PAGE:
Whilst Mrs. Verstage was engaged in the baking she had not time for much talk, but she asked abruptly: "What's that as to Bideabout? Father said he'd come on you and him, and you was both in a sort o' take on."

Mehetabel had no reason for reticence, and she told the hostess of the suit of the Broom-Squire, and of the manner in which he made his proposal. Mrs. Verstage said nothing at the time. She was occupied—too occupied for comments. But when the cake was in the oven, she seated herself at the kitchen table, with a sigh of relief, and beckoned to Mehetabel to do the same.

Mrs. Verstage was warm, both on account of the heat of the morning, but also because she had been hard at work. She fanned herself with a dish, and as she did so looked at the girl.

"So—the Broom-Squire offered himself, did he?"

Mehetabel made a sign in the affirmative.

"Well," continued the hostess, "if he weren't so good a customer here he would be suitable enough. But yet a good wife will soon cure him. A hudger (bachelor) does things as a married man don't allow himself."

Mehetabel looked questioningly at the landlady.

She said: "There must be good stuff in a man, or marriage won't bring it out."

"Who says there ain't good stuff in Bideabout?"

"I have never seen the glint of it."

"You don't see the iron ore as lies under the sand, but there it is, and when wanted it can be worked. I like a man to show his wust side forefront. There's many a man's character is like his wesket, red plush and flowers in front and calico in rags behind hid away under his coat."

Mehetabel was surprised, troubled. She made no response, but color drifted across her face.

"After all," pursued Mrs. Verstage, "he may ha' come here not after liquor, but drawed by you. Then you see he's been alone all these years, and scriptur' saith it ain't good for a man to be that. They goes sour and mouldy—men do if unmarried. I think you'd be fulfillin' your dooty, and actin' accordin' to the word o' God if you took him."

"I—mother! I!" The girl shrank back. "Mother, let him take some one else. I don't want him."

"But he wants you, and he don't want another. Matabel, it's all moonshine about leap year. The time never comes when the woman can ax the man. It's tother way up—and Providence made it so. Bideabout has a good bit o' land, for which he is his own landlord, he has money laid by, so folks tell. You might do worse. It's a great complerment he's paid you. You see he's well off, and you have nothin'. Men generally, nowadays, look out for wives that have a bit o' money to help buy a field, or a cow, or nothin' more than a hog. You see Bideabout's above that sort o' thing. If you can't have butter to your bread, you must put up wi' drippin."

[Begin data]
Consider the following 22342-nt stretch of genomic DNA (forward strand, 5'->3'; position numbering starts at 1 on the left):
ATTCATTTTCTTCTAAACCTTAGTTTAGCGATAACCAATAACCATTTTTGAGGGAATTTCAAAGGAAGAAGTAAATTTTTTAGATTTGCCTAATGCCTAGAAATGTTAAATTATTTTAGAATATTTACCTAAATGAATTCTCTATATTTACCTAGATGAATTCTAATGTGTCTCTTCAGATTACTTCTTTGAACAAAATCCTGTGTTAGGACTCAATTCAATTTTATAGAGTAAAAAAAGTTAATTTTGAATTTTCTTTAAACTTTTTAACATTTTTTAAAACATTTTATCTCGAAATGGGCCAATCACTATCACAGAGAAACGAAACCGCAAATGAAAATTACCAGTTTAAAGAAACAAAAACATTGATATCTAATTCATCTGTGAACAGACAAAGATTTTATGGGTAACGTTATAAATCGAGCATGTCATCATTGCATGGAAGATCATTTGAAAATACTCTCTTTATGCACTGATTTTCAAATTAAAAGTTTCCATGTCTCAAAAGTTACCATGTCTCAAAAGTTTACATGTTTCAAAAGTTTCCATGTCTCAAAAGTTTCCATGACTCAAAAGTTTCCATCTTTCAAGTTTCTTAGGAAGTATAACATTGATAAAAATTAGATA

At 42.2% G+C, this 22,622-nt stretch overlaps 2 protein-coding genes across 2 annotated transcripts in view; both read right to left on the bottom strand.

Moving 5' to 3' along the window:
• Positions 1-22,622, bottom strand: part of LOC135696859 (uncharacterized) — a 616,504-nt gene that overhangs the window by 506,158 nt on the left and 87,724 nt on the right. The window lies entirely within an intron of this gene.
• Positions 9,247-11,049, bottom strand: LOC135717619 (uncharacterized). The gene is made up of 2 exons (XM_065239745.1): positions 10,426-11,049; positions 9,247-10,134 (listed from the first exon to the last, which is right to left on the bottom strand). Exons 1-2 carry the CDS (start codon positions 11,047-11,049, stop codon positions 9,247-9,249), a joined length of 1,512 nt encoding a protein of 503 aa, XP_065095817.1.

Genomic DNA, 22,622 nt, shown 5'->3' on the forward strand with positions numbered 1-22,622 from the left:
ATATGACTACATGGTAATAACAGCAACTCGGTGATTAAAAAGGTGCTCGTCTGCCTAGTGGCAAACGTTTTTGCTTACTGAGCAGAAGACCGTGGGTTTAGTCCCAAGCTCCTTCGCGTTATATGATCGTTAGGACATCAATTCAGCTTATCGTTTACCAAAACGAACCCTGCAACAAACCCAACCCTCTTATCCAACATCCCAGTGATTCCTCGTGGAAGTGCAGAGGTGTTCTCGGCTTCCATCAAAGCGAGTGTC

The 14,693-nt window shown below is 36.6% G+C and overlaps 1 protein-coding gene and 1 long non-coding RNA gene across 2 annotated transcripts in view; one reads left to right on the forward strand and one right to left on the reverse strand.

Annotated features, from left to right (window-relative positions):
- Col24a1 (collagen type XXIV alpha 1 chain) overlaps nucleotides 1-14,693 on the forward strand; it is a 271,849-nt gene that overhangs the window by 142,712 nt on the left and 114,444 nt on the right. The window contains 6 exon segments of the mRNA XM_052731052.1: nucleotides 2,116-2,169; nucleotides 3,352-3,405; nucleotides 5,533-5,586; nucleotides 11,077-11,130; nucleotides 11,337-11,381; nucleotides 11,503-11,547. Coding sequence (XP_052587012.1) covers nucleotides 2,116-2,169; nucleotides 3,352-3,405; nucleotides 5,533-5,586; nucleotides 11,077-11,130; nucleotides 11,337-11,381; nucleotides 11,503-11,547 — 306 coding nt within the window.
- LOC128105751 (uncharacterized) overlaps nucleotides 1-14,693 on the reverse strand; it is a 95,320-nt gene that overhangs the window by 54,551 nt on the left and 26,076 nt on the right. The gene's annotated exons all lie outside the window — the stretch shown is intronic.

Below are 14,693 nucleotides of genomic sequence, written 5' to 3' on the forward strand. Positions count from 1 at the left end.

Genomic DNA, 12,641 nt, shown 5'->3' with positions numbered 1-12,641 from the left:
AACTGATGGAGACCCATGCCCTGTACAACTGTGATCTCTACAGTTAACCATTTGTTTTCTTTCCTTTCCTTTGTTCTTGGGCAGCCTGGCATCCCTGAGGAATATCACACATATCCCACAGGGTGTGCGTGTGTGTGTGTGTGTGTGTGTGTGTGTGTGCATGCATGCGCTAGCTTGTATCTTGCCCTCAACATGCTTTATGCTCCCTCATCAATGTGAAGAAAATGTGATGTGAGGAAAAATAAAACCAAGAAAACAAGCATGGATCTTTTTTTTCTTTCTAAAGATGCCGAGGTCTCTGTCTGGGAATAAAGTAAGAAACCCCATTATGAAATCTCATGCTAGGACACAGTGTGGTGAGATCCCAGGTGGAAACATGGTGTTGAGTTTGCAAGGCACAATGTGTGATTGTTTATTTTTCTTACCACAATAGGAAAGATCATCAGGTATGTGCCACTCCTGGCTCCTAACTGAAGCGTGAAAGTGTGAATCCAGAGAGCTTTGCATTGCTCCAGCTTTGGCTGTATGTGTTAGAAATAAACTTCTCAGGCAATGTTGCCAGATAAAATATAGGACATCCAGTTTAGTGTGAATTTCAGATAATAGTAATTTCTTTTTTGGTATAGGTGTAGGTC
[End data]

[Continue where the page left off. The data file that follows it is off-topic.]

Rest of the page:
"I'm not going to take Bideabout," said Mehetabel.

"I don't say you should. But he couldn't a took a fancy to you wi'out Providence ordainin' of it."

"And if I don't like him," threw in the girl, half angry, half in tears, "I suppose that is the doings of Providence too?"

Mrs. Verstage evaded a reply to this. She said: "I do not press you to take him. You are kindly welcome to stay on with us a bit, till you've looked about you and found another. We took you up as a babe and cared for you; but the parish allowance was stopped when you was fourteen. It shan't be said of us that bare we took you in and bare we turn you out. But marry you must. It's ordained o' nature. There's the difference atwixt a slug and a snail. The snail's got her own house to go into. A slug hasn't. When she's uncomfortable she must go underground."

The hostess was silent for awhile. Mehetabel said nothing. Her cheeks burned. She was choking.

Mrs. Verstage went on: "There was Betsy Purvis—she was a bit of a beauty, and gave herself airs. She wouldn't have Farmer James, as his legs was so long, he looked like a spider—and she wouldn't have Odger Kay, as his was too short—he looked like a dachs-dog. It came in the end she married Purvis, who had both his legs shot off in the wars, 'cos and why? she couldn't get another. She'd been too finical in choosin'."

"Are you tired of me?" gasped the girl. "Do you wish to be rid of me?"

"Not at all," answered the landlady. "It's becos we're so fond of you, father and I, that we want to see you well settled."

"And father—does he wish me to take Bideabout?"

Mrs. Verstage hesitated.

"He hasn't said that right out. You see he didn't know for certain Jonas were hoppin' about you. But he'd be tremendous pleased to have you well married."

"And you think I should be well married if I became Bideabout's wife?"

"Of course. He's a great catch for the likes of you, who belong to nobody and to no place, properly. Beggars mustn't be choosers."

Mehetabel sprang to her feet.

"It is so. I am a beggar. I am only a charity girl, nothing else."

She struck her head against the wall. "Let me beat my brains out if I am in your way. Why should I be thrown into the arms of any passer-by?

"You misjudge and misunderstand me," said Mrs. Verstage, hotly. "Because you have been with me so long, and because I love you, I want to see you settled. Because I can't give you a prince in spangles and feathers you fly out against me."

"I don't ask for a prince, only to be let alone. I am happy here, as a girl, working for you and father."

"But we shall not live forever. We are growing old, and shall have to give up. Iver may return any day, and then—"